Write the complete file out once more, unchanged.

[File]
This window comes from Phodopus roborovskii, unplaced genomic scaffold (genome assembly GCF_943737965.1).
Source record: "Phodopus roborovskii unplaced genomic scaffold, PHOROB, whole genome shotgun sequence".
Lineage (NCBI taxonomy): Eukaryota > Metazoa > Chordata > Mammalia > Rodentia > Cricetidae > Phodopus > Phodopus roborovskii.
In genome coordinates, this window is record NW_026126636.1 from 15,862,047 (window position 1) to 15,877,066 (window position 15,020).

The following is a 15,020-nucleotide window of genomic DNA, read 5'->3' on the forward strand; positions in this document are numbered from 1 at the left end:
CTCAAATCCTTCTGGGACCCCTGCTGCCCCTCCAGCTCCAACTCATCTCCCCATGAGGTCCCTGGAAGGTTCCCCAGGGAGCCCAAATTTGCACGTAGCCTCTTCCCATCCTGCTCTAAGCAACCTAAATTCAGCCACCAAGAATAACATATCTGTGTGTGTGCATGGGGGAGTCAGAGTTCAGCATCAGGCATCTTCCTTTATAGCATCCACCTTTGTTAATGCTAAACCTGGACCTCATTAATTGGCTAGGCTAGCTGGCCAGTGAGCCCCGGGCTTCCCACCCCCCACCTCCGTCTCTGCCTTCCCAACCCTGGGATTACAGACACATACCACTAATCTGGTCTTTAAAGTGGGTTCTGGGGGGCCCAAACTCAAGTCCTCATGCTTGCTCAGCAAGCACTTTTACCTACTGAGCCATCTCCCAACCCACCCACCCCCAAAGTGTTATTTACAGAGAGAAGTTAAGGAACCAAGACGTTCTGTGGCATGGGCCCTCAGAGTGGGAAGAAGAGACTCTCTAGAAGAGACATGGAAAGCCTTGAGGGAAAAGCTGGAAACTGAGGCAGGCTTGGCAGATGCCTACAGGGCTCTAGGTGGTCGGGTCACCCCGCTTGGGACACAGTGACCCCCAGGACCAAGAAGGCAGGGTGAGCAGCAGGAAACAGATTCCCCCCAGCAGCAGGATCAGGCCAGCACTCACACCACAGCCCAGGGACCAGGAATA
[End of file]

This window comes from Phodopus roborovskii, unplaced genomic scaffold (genome assembly GCF_943737965.1).
Source record: "Phodopus roborovskii unplaced genomic scaffold, PHOROB, whole genome shotgun sequence".
Lineage (NCBI taxonomy): Eukaryota > Metazoa > Chordata > Mammalia > Rodentia > Cricetidae > Phodopus > Phodopus roborovskii.
In genome coordinates, this window is record NW_026126636.1 from 15,862,047 (window position 1) to 15,877,066 (window position 15,020).

The following is a 15,020-nucleotide window of genomic DNA, read 5'->3' on the forward strand; positions in this document are numbered from 1 at the left end:
CTCAAATCCTTCTGGGACCCCTGCTGCCCCTCCAGCTCCAACTCATCTCCCCATGAGGTCCCTGGAAGGTTCCCCAGGGAGCCCAAATTTGCACGTAGCCTCTTCCCATCCTGCTCTAAGCAACCTAAATTCAGCCACCAAGAATAACATATCTGTGTGTGTGCATGGGGGAGTCAGAGTTCAGCATCAGGCATCTTCCTTTATAGCATCCACCTTTGTTAATGCTAAACCTGGACCTCATTAATTGGCTAGGCTAGCTGGCCAGTGAGCCCCGGGCTTCCCACCCCCCACCTCCGTCTCTGCCTTCCCAACCCTGGGATTACAGACACATACCACTAATCTGGTCTTTAAAGTGGGTTCTGGGGGGCCCAAACTCAAGTCCTCATGCTTGCTCAGCAAGCACTTTTACCTACTGAGCCATCTCCCAACCCACCCACCCCCAAAGTGTTATTTACAGAGAGAAGTTAAGGAACCAAGACGTTCTGTGGCATGGGCCCTCAGAGTGGGAAGAAGAGACTCTCTAGAAGAGACATGGAAAGCCTTGAGGGAAAAGCTGGAAACTGAGGCAGGCTTGGCAGATGCCTACAGGGCTCTAGGTGGTCGGGTCACCCCGCTTGGGACACAGTGACCCCCAGGACCAAGAAGGCAGGGTGAGCAGCAGGAAACAGATTCCCCCCAGCAGCAGGATCAGGCCAGCACTCACACCACAGCCCAGGGACCAGGAATA